The big powers of Europe (such as they are) would then have to reassess their own strategic needs. Only France in the remaining EU has nuclear weapons. Germany is not allowed have any because of their misdeeds of the past but this realignment would change everything. Would the smaller nations of the EU concede to pooling their resources into a pan-European Army? Would the larger countries (Germany, France, Italy) be able to agree on who is in charge? (history suggests they would struggle) Will the likes of France end up doing its own thing, as it has always tended to do, leaving Germany to contemplate the option of rebuilding its own military might, whatever the international community may think?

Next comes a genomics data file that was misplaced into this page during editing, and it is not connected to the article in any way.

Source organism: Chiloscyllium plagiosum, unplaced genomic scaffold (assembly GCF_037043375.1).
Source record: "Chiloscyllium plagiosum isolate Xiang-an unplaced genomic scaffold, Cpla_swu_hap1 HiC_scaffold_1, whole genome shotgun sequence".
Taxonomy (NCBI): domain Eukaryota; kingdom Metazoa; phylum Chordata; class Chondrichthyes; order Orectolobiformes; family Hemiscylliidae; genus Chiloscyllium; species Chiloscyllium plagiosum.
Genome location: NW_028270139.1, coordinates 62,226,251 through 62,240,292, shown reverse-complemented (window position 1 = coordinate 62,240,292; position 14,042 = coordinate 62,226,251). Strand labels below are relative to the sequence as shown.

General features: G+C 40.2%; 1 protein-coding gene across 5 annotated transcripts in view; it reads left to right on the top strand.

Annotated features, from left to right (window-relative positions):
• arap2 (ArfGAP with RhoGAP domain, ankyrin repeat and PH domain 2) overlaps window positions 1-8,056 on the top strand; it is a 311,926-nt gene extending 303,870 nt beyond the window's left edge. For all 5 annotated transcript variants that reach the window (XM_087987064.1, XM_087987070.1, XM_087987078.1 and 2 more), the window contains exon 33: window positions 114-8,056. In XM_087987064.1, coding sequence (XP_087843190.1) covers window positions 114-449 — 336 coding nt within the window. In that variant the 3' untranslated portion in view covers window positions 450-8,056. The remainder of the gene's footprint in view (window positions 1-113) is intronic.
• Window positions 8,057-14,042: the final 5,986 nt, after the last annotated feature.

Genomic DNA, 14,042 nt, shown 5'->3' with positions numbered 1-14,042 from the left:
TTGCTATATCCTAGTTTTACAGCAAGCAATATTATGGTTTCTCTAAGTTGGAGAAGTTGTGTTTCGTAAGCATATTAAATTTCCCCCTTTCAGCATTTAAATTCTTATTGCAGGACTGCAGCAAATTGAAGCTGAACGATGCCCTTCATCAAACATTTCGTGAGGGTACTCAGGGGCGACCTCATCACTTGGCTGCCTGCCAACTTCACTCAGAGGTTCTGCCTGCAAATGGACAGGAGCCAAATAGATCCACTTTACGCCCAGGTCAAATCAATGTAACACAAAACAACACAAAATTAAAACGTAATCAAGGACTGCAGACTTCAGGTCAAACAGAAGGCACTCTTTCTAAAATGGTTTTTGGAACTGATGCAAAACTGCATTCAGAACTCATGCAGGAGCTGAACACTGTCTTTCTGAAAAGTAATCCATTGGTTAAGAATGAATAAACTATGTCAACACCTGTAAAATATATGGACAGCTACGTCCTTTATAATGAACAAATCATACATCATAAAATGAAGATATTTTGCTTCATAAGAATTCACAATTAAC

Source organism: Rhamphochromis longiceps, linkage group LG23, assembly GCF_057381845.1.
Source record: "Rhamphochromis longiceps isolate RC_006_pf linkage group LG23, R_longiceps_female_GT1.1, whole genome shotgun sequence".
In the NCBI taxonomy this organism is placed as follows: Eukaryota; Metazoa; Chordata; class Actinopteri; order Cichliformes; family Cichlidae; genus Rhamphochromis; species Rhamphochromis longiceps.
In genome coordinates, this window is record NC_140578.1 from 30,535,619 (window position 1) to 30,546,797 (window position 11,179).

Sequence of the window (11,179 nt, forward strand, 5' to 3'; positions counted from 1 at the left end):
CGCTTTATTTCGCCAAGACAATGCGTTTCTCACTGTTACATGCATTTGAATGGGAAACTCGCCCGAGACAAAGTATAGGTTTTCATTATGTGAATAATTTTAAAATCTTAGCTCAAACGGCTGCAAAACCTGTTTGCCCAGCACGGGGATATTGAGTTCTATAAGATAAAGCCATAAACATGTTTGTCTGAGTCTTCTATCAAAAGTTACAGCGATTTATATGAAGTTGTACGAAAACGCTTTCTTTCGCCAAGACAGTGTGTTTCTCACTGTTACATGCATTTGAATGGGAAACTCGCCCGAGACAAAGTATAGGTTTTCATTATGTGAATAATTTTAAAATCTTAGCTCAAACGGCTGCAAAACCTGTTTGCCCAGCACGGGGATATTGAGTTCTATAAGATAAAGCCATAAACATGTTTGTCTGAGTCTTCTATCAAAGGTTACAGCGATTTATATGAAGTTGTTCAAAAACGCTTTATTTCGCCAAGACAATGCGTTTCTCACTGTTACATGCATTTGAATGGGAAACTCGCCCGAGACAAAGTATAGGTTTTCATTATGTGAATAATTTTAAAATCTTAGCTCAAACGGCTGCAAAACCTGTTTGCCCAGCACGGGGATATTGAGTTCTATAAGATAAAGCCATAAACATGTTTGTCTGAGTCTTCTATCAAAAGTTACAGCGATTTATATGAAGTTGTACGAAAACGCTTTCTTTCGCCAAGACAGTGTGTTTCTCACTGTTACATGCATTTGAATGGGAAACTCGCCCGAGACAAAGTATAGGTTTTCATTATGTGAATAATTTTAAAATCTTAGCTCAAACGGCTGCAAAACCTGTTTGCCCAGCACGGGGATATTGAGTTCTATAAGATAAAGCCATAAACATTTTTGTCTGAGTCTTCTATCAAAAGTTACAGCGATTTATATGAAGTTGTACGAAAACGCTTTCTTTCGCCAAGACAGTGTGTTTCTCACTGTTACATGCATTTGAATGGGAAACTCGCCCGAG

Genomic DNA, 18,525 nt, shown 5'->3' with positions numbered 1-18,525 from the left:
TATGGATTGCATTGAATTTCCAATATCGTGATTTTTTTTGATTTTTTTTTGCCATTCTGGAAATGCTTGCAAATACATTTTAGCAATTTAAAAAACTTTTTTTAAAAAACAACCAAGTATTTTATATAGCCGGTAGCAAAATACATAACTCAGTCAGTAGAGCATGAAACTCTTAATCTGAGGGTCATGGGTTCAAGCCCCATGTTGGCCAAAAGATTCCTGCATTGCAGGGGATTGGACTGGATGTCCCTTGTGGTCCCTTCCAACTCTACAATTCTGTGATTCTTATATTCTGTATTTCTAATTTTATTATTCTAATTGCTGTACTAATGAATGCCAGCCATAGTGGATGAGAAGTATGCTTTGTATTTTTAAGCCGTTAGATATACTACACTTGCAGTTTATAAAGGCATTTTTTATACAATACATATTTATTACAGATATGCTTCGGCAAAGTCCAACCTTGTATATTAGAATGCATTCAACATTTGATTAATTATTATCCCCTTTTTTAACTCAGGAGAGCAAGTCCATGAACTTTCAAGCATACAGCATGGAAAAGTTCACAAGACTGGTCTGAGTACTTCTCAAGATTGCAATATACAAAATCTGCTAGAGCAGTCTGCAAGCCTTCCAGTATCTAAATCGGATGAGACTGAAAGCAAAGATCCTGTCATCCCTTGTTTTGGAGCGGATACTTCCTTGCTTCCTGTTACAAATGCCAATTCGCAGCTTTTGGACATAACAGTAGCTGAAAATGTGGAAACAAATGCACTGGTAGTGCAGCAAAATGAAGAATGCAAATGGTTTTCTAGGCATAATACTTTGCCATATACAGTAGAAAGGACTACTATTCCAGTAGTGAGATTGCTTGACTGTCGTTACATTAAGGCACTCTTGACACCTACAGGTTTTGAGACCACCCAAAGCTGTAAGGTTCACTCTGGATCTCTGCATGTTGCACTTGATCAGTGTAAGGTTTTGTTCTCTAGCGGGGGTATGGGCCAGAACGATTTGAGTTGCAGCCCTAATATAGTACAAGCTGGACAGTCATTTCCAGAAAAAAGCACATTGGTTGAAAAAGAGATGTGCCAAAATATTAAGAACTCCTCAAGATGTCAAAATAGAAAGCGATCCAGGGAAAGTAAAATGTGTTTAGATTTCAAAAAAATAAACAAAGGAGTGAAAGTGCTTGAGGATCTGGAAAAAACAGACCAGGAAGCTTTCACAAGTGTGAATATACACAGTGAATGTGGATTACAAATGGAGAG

These are all much wider issues than the notorious "dreary grey steeples of Fermanagh and Tyrone" but they would have an effect here too. How would we deal with a hard border? What would happen to the Good Friday Agreement?

    They've really ****ed up our world with Brexit. Bloody Brits!


  • #2


    "leaving Germany to contemplate the option of rebuilding its own military might, whatever the international community may think?"

    You do realise that the international community had no great issue with the Western German forces which was one of the major NATO forces during the Cold War. It's only since the Re-unification that they have become the pale gutted shadow that they are today (both for diplomatic reasons ( a force limitation agreement) and due to domestic German feelings. As things stand Germany is entitled to double it's total manpower before it even gets back to the treaty limits. Their other major issue is that they have ended Conscription and are struggling to attract new personnel.